Our favorite things this week include "GLOW," DJ Doctor! Doctor!, and Kool Keith picking up an old identity with his original co-conspirators. 

dr. octagon photo
Dr. Octagon circa 2018, by Mohammad Gorjestani

Kool Keith has adopted a few personas, and he’s never been one to sweat consistency. His Dr. Octogon identity and 1996 album Dr. Octogonecologyst  is his most acclaimed, but two subsequent releases without collaborators Dan the Automator and DJ Qbert were very different, less satisfying projects. His use of the Dr. Octogon name in the titles The Return of Dr. Octogon and Dr. Octogon 2 likely stems from commercial concerns since the beats and lyrical topics share little with the first Dr. Octogon project. Dr. Octogonecologyst’s beats are psychedelically spare sharing aesthetics with dub, and the nodding tempos gave Keith relaxed contexts to go down surreal, psychosexual holes with a hint of horror. The beats were so self-sufficient that 1997 saw their release on Instrumentalyst. 

This week, Kool Keith announced that he’d put the band back together for Moosebumps: An Exploration Into Modern Day Horripilation, due out in April. The lead track, “Octogon Octogon,” can be heard as reflection on the outsized role Octogon has come to play in Kool Keith’s career, as well as his response to it. His flow sits beautifully in an Automator groove that picks up where the first album left off, complete with a fidgety Qbert scratching showcase near the end that turns Keith’s words into incomprehensible utterances from a fragmented mind. If “Octogon Octogon” is representative of the upcoming album, it will be nice to have him return to form. (Alex Rawls)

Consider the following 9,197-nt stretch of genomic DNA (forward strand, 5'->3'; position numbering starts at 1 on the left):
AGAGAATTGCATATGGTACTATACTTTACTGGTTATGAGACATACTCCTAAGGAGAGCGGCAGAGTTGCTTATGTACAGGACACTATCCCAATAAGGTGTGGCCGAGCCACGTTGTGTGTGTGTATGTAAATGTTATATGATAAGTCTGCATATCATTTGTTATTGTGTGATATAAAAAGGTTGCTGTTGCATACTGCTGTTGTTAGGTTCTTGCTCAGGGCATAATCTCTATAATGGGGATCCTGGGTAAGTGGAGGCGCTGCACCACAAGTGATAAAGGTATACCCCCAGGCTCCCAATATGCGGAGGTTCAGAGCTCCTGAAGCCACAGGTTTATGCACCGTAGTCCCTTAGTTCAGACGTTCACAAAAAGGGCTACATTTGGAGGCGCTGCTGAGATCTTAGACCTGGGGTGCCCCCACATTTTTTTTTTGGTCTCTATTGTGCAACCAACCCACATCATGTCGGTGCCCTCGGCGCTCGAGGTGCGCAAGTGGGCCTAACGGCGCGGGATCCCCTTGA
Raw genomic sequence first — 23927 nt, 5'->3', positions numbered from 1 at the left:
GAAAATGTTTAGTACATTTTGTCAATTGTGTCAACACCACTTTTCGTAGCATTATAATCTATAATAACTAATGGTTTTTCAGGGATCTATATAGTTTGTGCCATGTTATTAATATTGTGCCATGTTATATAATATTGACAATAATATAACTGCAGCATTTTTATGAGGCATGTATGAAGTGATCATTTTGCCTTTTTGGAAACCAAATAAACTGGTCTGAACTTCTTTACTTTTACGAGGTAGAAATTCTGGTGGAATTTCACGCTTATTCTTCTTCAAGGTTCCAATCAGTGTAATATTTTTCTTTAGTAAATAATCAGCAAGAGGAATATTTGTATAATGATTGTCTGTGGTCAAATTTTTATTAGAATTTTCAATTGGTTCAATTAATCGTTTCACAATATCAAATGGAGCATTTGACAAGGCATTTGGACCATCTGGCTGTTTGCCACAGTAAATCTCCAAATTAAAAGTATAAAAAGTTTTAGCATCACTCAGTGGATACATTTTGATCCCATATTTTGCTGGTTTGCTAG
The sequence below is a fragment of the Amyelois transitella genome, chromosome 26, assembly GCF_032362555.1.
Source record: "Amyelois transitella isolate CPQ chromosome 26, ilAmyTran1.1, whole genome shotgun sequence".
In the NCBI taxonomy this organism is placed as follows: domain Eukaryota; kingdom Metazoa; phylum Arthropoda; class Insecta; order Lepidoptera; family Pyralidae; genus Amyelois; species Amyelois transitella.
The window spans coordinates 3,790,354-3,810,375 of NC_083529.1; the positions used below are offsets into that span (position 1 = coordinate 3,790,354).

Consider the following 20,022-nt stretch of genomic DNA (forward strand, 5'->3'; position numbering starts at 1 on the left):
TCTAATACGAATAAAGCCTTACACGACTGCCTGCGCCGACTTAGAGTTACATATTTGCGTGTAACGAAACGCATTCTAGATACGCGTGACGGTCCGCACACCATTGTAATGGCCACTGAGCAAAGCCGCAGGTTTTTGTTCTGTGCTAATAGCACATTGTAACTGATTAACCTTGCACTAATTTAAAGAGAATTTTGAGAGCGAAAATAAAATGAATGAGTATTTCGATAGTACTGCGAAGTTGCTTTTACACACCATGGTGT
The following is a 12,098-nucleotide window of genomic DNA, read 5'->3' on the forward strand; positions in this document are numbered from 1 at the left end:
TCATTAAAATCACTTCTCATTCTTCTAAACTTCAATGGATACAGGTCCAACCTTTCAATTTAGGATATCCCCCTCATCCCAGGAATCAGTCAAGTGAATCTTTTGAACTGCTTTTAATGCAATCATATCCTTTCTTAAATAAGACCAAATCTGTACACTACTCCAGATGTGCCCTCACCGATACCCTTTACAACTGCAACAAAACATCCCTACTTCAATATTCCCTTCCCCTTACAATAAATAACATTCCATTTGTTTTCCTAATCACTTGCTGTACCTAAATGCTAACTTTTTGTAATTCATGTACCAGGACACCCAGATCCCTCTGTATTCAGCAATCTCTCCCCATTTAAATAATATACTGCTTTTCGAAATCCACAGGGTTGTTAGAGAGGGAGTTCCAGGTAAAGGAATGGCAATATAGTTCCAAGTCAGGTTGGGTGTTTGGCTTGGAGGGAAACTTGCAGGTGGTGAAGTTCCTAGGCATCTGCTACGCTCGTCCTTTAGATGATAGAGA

In episode three of the Netflix comedy GLOW, at a party at G.L.O.W. (Gorgeous Ladies of Wrestling) producer Bash's house, Bash (Chris Lowell) opens up his costume closet, inviting the cast to pick out outfits as inspiration for their own wrestling personas. Among the slapped-together ensembles are a beekeeper, a bear, and a proud pimp/queen. Once everyone is dressed up and convened downstairs, though, it's clear Bash's visions for (of?) the ladies are very different: "You're a jock, you're an Arab, you're a big black girl." The women stand around the room, pissed (though, among the women of color, not that surprised) that this rich white dude effortlessly matches each of them with a one-dimensional stereotype despite their strong personalities, handpicked ensembles, and uh, humanity. Bash remains unapologetic. "It's not a judgment. It's just what I and the entire world see with our eyes." 

Ughhhhhhh thisissoawkwardwhyishetalking you cringe as you lie on the floor surrounded by dirty laundry binge watching a show that came out six months ago. Even for the '80s, he's being an asshole! But Bash's tone deaf statement hints at one of GLOW's strongest themes--that when we don't know what's going on, our mind fills in the blanks, which is a shame because the truth is usually way more interesting.